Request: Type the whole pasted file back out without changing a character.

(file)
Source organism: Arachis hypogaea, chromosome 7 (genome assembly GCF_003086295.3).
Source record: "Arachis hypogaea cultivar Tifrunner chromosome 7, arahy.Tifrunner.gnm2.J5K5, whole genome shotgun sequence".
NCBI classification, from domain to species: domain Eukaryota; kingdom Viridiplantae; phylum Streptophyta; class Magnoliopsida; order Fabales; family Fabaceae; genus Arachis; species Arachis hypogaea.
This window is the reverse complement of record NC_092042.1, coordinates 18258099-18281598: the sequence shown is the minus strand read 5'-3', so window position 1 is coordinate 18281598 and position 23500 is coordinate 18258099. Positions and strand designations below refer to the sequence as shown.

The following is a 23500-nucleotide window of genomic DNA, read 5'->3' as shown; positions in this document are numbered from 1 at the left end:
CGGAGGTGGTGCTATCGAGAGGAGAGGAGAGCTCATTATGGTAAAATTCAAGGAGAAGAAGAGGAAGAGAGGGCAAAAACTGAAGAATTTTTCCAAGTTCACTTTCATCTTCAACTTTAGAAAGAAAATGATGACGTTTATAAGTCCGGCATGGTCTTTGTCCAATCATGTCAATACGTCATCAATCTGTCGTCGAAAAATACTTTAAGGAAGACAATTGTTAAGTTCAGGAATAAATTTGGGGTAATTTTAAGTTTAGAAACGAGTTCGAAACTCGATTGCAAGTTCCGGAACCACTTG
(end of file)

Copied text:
Source organism: Arachis hypogaea, chromosome 7 (genome assembly GCF_003086295.3).
Source record: "Arachis hypogaea cultivar Tifrunner chromosome 7, arahy.Tifrunner.gnm2.J5K5, whole genome shotgun sequence".
NCBI classification, from domain to species: domain Eukaryota; kingdom Viridiplantae; phylum Streptophyta; class Magnoliopsida; order Fabales; family Fabaceae; genus Arachis; species Arachis hypogaea.
This window is the reverse complement of record NC_092042.1, coordinates 18258099-18281598: the sequence shown is the minus strand read 5'-3', so window position 1 is coordinate 18281598 and position 23500 is coordinate 18258099. Positions and strand designations below refer to the sequence as shown.

The following is a 23500-nucleotide window of genomic DNA, read 5'->3' as shown; positions in this document are numbered from 1 at the left end:
CGGAGGTGGTGCTATCGAGAGGAGAGGAGAGCTCATTATGGTAAAATTCAAGGAGAAGAAGAGGAAGAGAGGGCAAAAACTGAAGAATTTTTCCAAGTTCACTTTCATCTTCAACTTTAGAAAGAAAATGATGACGTTTATAAGTCCGGCATGGTCTTTGTCCAATCATGTCAATACGTCATCAATCTGTCGTCGAAAAATACTTTAAGGAAGACAATTGTTAAGTTCAGGAATAAATTTGGGGTAATTTTAAGTTTAGAAACGAGTTCGAAACTCGATTGCAAGTTCCGGAACCACTTG